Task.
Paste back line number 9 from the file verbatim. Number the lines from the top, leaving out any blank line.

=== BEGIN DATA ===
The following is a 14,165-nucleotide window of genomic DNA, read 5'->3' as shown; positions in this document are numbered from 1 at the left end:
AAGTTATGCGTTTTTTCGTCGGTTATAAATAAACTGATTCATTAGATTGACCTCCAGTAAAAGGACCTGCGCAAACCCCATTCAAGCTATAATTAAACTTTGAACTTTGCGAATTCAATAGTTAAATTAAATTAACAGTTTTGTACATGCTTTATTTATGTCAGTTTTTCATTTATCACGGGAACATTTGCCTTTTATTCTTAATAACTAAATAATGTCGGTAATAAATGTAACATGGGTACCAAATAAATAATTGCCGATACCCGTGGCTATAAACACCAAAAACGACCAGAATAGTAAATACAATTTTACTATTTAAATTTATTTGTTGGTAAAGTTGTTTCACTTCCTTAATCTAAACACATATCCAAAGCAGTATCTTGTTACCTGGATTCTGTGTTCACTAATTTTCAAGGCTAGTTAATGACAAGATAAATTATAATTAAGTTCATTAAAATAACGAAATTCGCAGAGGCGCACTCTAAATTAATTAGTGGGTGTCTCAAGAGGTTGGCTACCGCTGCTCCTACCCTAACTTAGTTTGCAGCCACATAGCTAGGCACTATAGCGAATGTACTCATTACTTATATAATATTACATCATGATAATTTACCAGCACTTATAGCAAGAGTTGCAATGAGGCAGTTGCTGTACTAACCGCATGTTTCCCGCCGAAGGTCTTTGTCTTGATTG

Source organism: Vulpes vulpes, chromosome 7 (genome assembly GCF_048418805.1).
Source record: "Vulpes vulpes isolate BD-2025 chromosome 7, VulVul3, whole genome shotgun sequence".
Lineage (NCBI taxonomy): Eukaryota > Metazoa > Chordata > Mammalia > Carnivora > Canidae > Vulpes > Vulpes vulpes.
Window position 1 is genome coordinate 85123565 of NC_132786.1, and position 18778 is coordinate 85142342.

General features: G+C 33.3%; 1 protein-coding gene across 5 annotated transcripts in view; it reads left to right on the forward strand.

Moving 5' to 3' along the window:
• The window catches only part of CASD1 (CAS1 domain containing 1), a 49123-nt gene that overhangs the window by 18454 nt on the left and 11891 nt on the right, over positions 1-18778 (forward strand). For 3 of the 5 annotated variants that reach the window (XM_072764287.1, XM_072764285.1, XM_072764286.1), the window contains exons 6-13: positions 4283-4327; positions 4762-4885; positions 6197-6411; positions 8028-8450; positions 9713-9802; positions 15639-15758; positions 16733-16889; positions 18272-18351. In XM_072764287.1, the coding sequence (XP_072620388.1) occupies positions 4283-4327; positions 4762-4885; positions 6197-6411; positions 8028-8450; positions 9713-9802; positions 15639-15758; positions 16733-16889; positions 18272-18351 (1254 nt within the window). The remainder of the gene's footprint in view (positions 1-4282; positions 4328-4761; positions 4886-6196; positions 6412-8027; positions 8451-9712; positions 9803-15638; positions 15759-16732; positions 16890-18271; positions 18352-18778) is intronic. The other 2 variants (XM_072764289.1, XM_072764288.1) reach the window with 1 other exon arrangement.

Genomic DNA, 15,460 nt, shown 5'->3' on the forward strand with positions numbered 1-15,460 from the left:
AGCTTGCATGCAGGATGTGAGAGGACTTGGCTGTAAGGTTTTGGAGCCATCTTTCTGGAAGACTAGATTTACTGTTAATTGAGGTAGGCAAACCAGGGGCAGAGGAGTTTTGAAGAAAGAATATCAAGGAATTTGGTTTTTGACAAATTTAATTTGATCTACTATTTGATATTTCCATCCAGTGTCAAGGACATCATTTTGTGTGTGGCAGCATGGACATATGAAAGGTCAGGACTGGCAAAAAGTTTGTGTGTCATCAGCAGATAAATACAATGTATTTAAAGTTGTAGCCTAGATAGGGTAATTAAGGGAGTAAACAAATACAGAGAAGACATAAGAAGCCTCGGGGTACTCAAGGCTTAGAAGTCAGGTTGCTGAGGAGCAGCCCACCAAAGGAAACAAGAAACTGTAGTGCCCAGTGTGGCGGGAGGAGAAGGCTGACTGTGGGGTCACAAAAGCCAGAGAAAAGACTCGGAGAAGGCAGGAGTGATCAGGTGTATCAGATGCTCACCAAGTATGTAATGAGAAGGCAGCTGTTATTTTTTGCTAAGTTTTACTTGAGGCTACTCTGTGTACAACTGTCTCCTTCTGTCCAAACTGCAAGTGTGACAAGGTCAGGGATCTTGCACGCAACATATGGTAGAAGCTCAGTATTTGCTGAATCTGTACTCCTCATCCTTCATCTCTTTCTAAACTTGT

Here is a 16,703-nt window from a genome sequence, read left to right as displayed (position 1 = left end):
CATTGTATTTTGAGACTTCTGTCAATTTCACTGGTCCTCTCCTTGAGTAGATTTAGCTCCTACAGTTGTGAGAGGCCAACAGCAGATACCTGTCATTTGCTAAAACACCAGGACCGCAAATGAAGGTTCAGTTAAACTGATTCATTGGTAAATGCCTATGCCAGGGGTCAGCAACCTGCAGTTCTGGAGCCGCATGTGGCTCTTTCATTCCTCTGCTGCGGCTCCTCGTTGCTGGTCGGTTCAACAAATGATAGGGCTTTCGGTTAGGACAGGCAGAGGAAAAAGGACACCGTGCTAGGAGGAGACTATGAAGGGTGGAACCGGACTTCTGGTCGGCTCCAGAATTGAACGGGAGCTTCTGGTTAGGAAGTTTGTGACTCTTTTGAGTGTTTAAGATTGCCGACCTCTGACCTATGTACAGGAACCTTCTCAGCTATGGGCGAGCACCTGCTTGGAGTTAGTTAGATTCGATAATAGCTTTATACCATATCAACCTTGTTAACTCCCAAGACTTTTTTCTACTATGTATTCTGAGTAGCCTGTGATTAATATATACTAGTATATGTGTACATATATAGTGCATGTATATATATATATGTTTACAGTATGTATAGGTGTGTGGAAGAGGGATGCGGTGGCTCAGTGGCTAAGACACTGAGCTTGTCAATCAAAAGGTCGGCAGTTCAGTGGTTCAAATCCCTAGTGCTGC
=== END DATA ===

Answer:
• The window catches only part of CASD1 (CAS1 domain containing 1), a 49123-nt gene that overhangs the window by 18454 nt on the left and 11891 nt on the right, over positions 1-18778 (forward strand). For 3 of the 5 annotated variants that reach the window (XM_072764287.1, XM_072764285.1, XM_072764286.1), the window contains exons 6-13: positions 4283-4327; positions 4762-4885; positions 6197-6411; positions 8028-8450; positions 9713-9802; positions 15639-15758; positions 16733-16889; positions 18272-18351. In XM_072764287.1, the coding sequence (XP_072620388.1) occupies positions 4283-4327; positions 4762-4885; positions 6197-6411; positions 8028-8450; positions 9713-9802; positions 15639-15758; positions 16733-16889; positions 18272-18351 (1254 nt within the window). The remainder of the gene's footprint in view (positions 1-4282; positions 4328-4761; positions 4886-6196; positions 6412-8027; positions 8451-9712; positions 9803-15638; positions 15759-16732; positions 16890-18271; positions 18352-18778) is intronic. The other 2 variants (XM_072764289.1, XM_072764288.1) reach the window with 1 other exon arrangement.